For more information on the history of the Litchfield Hills Road Race, see Lou Pellegrino’s book A History of the Litchfield Hills Road Race: In Smallness there is Beauty (now available).

LHRR Series: The Fourth Mile, into White Memorial

 

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The  gates to Whitehall, the estate of Alain and May White. The four mile mark of the Litchfield Hills Road Race is just beyond these gates.

Passing the third mile marker, runners enter into the forests of the White Memorial Foundation. This was the brainchild of Alain and May White, siblings and children of John Jay White, a New York real estate tycoon who relocated his family to Litchfield following the New York City Draft Riots in the Civil War. The next post in this series will focus on the Whites and their home. As runners enjoy the solitude of the woods along Bissell and Whitehall Roads, let’s focus on their philanthropic endeavors.

An early 20th century view of a scene across from the current White Memorial Visitor Center.

Together Alain and May preserved nearly 9,000 acres of land that today comprise the White Memorial Foundation, Mohawk State Forest and Mohawk Mountain State Park, Kent Falls State Park, Macedonia Brook State Park, the People’s State Forest, Campbell Falls State Park, and portions of the Steep Rock Preserve.

White family holdings along Bantam Lake

 

It began simply when Alain was fishing in the Bantam River with his friend William Mitchell Van Winkle in 1908. White commented, “Wouldn’t it be wonderful to preserve this river, lake and countryside as we see it now?” With May, he would devote nearly the next half century to acquiring additional lands for a preserve dedicated to the memory of their parents. The Whites’ goal was not simply to allow nature to run its course on these lands. Rather, as historian Rachel Carley notes, they hoped to “make shoreline available for youth camps, simple vacation home and convalescent retreats” This, then, was practical conservationism.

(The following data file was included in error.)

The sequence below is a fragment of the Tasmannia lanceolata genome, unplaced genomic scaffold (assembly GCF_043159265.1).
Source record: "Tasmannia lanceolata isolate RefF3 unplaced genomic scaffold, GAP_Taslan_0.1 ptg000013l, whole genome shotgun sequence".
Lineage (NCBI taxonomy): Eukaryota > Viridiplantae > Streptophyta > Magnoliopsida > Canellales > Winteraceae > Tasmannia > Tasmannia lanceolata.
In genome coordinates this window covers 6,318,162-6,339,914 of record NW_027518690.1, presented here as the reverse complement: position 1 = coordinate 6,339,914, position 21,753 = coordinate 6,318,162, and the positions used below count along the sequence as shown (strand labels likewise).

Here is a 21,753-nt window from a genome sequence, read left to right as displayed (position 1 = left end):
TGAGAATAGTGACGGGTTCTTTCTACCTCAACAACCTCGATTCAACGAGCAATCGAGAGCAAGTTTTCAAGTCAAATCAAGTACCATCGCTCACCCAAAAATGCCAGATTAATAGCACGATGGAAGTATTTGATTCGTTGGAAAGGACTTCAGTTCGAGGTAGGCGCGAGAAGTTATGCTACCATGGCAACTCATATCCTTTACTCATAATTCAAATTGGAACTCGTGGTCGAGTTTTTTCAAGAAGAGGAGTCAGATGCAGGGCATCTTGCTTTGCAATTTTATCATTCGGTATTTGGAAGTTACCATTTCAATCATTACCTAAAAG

A LHRR runner in the White Memorial section of the race. (Courtesy scottlivingston.wordpress.com)

Runners rightly best remember them today for their remarkable contribution of a 4,000-acre backyard for Litchfield, a refuge not only for runners and animals but for hikers, bikers, birders, and kayakers.

For more information on the history of the Litchfield Road Race, see Lou Pellegrino’s forthcoming book A History of the Litchfield Hills Road Race: In Smallness there is Beauty. (Available May 2016)

LHRR Series: The Third Mile, Modern Architecture

John Johansen, 1916-2012

For many, the thought of a road race through Litchfield conjures images of colonial homes, painted white with black shutters. While the center of the town is dominated by colonial – and colonial revival – architecture, runners entering the third mile of the Litchfield Hills Road Race course become aware that the town also has important examples of modern architecture.

Litchfield Intermediate School (the orange and yellow sections are later additions)

To the left just as runners pass the two-mile mark to enter the race’s third mile is the Litchfield Intermediate School, designed as a junior high school in 1965 by John Johansen. Johansen – who along with Marcel Breuer, Landis Gores, Philip Johnson and Eliot Noyes was one of the “Harvard Five,” students of the noted Walter Gropius – had earlier designed the Huvelle House on Litchfield’s Beecher Lane. Noted for his individualist style, Johansen built the school into the side of Plumb Hill, and designed it with four main sections, an administrative heart along with a gym, auditorium, and classrooms. The school is particularly notable for its courtyards.

Litchfield High School, designed by Walter Gropius in 1954-56. 

Over the right shoulder of runners entering the third mile is Litchfield High School, designed a decade earlier by Marcel Breuer (another of the Harvard Five), and containing a striking gymnasium inspired by Walter Gropius, Johansen’s teacher and father-in-law and one-time director of the Bauhaus school. Additions have obstructed the dramatic side view of the gym as originally designed, but the wall of glass remains striking.

Marcel Breuer’s Gagarin I, built on Gallows Lane between 1956 and 1957.

Eliot Noyes’s addition to the Oliver Wolcott Library.

While runners grappling with Gallows Lane and the race’s final mile aren’t necessarily looking for modern architecture, two outstanding examples await. Breuer’s Gagarin I and II, while scarcely visible from the road, offer sweeping vistas to the west.  Eliot Noyes, yet another member of the Harvard Five, offered a modern addition to the Oliver Wolcott Library that complements the original 1799 structure.

For more on Litchfield’s architectural history, see Rachel Carley’s outstanding book, Litchfield: The Making of a New England Town.

For more information on the history of the Litchfield Road Race, see Lou Pellegrino’s forthcoming book A History of the Litchfield Hills Road Race: In Smallness there is Beauty. (Available May 2016)